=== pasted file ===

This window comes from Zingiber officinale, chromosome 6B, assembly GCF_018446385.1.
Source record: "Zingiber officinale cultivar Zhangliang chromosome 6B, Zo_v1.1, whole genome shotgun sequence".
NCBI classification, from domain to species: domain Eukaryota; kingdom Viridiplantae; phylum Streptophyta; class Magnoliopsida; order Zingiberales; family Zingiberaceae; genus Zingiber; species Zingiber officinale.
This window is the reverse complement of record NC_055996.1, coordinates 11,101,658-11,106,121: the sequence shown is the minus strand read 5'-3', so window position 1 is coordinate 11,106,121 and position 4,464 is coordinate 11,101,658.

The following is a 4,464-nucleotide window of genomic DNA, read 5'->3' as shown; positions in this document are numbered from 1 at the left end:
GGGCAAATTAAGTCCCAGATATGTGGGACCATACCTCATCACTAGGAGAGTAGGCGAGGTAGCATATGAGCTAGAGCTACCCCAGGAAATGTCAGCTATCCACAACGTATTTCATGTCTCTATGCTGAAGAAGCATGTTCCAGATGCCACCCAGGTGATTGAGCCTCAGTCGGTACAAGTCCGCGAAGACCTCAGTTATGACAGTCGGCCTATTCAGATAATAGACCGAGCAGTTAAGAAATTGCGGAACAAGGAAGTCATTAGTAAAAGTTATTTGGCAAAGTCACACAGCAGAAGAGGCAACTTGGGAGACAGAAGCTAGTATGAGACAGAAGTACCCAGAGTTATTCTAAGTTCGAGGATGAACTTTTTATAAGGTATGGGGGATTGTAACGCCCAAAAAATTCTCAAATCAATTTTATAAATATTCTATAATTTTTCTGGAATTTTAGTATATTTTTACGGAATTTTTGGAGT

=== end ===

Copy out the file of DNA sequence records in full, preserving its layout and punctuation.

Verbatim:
This window comes from Zingiber officinale, chromosome 6B, assembly GCF_018446385.1.
Source record: "Zingiber officinale cultivar Zhangliang chromosome 6B, Zo_v1.1, whole genome shotgun sequence".
NCBI classification, from domain to species: domain Eukaryota; kingdom Viridiplantae; phylum Streptophyta; class Magnoliopsida; order Zingiberales; family Zingiberaceae; genus Zingiber; species Zingiber officinale.
This window is the reverse complement of record NC_055996.1, coordinates 11,101,658-11,106,121: the sequence shown is the minus strand read 5'-3', so window position 1 is coordinate 11,106,121 and position 4,464 is coordinate 11,101,658.

The following is a 4,464-nucleotide window of genomic DNA, read 5'->3' as shown; positions in this document are numbered from 1 at the left end:
GGGCAAATTAAGTCCCAGATATGTGGGACCATACCTCATCACTAGGAGAGTAGGCGAGGTAGCATATGAGCTAGAGCTACCCCAGGAAATGTCAGCTATCCACAACGTATTTCATGTCTCTATGCTGAAGAAGCATGTTCCAGATGCCACCCAGGTGATTGAGCCTCAGTCGGTACAAGTCCGCGAAGACCTCAGTTATGACAGTCGGCCTATTCAGATAATAGACCGAGCAGTTAAGAAATTGCGGAACAAGGAAGTCATTAGTAAAAGTTATTTGGCAAAGTCACACAGCAGAAGAGGCAACTTGGGAGACAGAAGCTAGTATGAGACAGAAGTACCCAGAGTTATTCTAAGTTCGAGGATGAACTTTTTATAAGGTATGGGGGATTGTAACGCCCAAAAAATTCTCAAATCAATTTTATAAATATTCTATAATTTTTCTGGAATTTTAGTATATTTTTACGGAATTTTTGGAGT